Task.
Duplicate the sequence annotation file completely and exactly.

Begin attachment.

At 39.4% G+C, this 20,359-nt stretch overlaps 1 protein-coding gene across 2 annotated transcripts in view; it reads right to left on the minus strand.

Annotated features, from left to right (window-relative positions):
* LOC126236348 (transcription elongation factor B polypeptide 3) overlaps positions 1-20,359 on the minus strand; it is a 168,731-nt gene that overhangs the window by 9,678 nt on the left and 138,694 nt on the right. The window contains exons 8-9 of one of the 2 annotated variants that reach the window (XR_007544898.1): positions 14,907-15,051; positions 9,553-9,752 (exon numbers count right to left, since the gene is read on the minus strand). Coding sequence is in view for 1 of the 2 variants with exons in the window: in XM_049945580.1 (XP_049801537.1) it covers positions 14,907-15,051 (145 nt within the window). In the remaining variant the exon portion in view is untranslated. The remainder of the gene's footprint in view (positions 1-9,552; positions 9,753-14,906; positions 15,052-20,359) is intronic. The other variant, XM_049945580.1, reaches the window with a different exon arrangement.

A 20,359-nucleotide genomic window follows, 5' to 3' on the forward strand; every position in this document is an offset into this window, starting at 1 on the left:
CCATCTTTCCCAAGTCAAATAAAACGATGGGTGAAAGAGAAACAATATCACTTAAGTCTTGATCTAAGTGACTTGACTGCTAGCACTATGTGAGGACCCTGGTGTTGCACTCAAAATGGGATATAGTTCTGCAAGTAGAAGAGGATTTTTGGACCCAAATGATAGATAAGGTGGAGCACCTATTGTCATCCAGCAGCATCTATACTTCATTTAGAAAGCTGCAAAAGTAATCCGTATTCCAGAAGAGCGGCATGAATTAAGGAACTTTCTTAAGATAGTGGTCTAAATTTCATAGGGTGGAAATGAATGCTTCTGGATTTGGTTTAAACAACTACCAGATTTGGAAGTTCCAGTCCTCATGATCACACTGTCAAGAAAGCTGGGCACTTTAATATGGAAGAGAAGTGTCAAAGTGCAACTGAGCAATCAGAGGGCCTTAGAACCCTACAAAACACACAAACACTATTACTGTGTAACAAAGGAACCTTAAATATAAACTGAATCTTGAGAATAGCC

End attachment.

At 39.4% G+C, this 20,359-nt stretch overlaps 1 protein-coding gene across 2 annotated transcripts in view; it reads right to left on the minus strand.

Annotated features, from left to right (window-relative positions):
* LOC126236348 (transcription elongation factor B polypeptide 3) overlaps positions 1-20,359 on the minus strand; it is a 168,731-nt gene that overhangs the window by 9,678 nt on the left and 138,694 nt on the right. The window contains exons 8-9 of one of the 2 annotated variants that reach the window (XR_007544898.1): positions 14,907-15,051; positions 9,553-9,752 (exon numbers count right to left, since the gene is read on the minus strand). Coding sequence is in view for 1 of the 2 variants with exons in the window: in XM_049945580.1 (XP_049801537.1) it covers positions 14,907-15,051 (145 nt within the window). In the remaining variant the exon portion in view is untranslated. The remainder of the gene's footprint in view (positions 1-9,552; positions 9,753-14,906; positions 15,052-20,359) is intronic. The other variant, XM_049945580.1, reaches the window with a different exon arrangement.

A 20,359-nucleotide genomic window follows, 5' to 3' on the forward strand; every position in this document is an offset into this window, starting at 1 on the left:
CCATCTTTCCCAAGTCAAATAAAACGATGGGTGAAAGAGAAACAATATCACTTAAGTCTTGATCTAAGTGACTTGACTGCTAGCACTATGTGAGGACCCTGGTGTTGCACTCAAAATGGGATATAGTTCTGCAAGTAGAAGAGGATTTTTGGACCCAAATGATAGATAAGGTGGAGCACCTATTGTCATCCAGCAGCATCTATACTTCATTTAGAAAGCTGCAAAAGTAATCCGTATTCCAGAAGAGCGGCATGAATTAAGGAACTTTCTTAAGATAGTGGTCTAAATTTCATAGGGTGGAAATGAATGCTTCTGGATTTGGTTTAAACAACTACCAGATTTGGAAGTTCCAGTCCTCATGATCACACTGTCAAGAAAGCTGGGCACTTTAATATGGAAGAGAAGTGTCAAAGTGCAACTGAGCAATCAGAGGGCCTTAGAACCCTACAAAACACACAAACACTATTACTGTGTAACAAAGGAACCTTAAATATAAACTGAATCTTGAGAATAGCC